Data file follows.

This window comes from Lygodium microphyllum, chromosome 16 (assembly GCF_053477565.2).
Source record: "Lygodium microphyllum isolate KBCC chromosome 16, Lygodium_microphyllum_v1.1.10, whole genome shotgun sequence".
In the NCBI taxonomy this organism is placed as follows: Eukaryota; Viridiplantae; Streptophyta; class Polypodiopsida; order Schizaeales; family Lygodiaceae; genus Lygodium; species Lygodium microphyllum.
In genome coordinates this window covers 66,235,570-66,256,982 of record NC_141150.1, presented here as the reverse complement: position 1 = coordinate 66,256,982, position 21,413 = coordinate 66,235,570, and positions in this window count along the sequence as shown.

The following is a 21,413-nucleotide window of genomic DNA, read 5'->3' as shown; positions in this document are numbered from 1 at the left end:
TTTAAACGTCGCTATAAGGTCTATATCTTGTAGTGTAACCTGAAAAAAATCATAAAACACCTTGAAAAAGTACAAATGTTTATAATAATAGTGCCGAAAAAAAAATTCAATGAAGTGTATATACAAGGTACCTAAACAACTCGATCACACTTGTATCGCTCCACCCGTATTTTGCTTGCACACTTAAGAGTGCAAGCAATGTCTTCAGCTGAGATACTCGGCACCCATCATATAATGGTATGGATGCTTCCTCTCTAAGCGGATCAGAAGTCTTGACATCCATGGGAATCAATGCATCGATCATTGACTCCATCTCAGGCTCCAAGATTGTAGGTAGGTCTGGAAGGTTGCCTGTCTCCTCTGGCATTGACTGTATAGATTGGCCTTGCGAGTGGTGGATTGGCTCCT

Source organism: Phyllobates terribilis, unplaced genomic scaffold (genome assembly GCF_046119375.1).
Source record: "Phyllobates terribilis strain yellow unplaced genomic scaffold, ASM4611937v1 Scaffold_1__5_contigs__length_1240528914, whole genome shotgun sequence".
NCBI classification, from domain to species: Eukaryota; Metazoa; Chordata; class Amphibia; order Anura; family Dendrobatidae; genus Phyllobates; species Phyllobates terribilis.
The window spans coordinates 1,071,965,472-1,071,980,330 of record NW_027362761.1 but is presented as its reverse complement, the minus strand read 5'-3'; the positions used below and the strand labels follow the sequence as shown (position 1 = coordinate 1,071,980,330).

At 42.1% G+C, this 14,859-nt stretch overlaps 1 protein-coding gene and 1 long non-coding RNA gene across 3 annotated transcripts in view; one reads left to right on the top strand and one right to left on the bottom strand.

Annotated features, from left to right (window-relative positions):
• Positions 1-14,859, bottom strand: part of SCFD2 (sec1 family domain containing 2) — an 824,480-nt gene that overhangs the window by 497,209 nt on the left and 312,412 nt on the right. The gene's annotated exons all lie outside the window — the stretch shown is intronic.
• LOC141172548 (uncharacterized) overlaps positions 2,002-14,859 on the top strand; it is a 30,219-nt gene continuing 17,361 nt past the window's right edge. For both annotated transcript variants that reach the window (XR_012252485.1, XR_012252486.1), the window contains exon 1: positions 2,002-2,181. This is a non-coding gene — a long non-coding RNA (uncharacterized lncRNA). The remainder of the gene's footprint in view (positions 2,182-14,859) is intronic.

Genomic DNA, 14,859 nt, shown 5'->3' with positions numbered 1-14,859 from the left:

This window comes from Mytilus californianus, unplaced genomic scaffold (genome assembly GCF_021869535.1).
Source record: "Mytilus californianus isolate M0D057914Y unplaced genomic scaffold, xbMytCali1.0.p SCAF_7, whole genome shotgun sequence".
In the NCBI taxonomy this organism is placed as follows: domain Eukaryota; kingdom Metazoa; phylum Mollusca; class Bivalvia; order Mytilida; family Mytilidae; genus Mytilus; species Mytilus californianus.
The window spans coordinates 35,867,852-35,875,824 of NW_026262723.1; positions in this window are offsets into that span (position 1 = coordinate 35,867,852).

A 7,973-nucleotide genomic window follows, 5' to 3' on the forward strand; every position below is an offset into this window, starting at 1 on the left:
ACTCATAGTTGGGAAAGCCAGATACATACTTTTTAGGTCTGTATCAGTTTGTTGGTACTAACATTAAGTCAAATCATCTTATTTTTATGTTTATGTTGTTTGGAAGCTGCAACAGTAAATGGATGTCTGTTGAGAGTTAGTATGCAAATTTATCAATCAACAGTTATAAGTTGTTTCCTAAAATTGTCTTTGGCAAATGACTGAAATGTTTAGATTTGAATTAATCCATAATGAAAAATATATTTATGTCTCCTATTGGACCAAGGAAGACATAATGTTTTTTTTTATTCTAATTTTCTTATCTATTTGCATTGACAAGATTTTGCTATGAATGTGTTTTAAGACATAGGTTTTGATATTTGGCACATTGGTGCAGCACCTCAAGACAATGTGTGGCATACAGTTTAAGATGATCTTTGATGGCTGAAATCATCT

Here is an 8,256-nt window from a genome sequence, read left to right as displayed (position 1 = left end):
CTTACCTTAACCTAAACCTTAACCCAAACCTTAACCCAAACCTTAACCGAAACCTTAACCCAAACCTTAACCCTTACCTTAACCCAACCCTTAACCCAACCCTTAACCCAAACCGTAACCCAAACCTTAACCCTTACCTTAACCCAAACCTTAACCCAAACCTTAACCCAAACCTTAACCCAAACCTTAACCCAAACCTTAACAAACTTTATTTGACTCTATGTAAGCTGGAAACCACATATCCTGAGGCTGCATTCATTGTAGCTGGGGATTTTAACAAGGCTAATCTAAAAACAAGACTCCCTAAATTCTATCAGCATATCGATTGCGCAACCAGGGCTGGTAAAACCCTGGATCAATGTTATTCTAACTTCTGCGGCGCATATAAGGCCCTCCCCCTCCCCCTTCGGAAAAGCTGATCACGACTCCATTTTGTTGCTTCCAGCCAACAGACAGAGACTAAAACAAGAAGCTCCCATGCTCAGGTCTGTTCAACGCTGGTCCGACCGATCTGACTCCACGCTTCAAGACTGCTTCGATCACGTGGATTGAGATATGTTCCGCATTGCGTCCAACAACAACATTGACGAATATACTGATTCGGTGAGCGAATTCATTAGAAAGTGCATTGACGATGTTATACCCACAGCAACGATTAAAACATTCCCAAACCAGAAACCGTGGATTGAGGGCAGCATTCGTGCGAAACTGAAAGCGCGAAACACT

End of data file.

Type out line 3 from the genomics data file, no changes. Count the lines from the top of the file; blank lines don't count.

In the NCBI taxonomy this organism is placed as follows: Eukaryota; Viridiplantae; Streptophyta; class Polypodiopsida; order Schizaeales; family Lygodiaceae; genus Lygodium; species Lygodium microphyllum.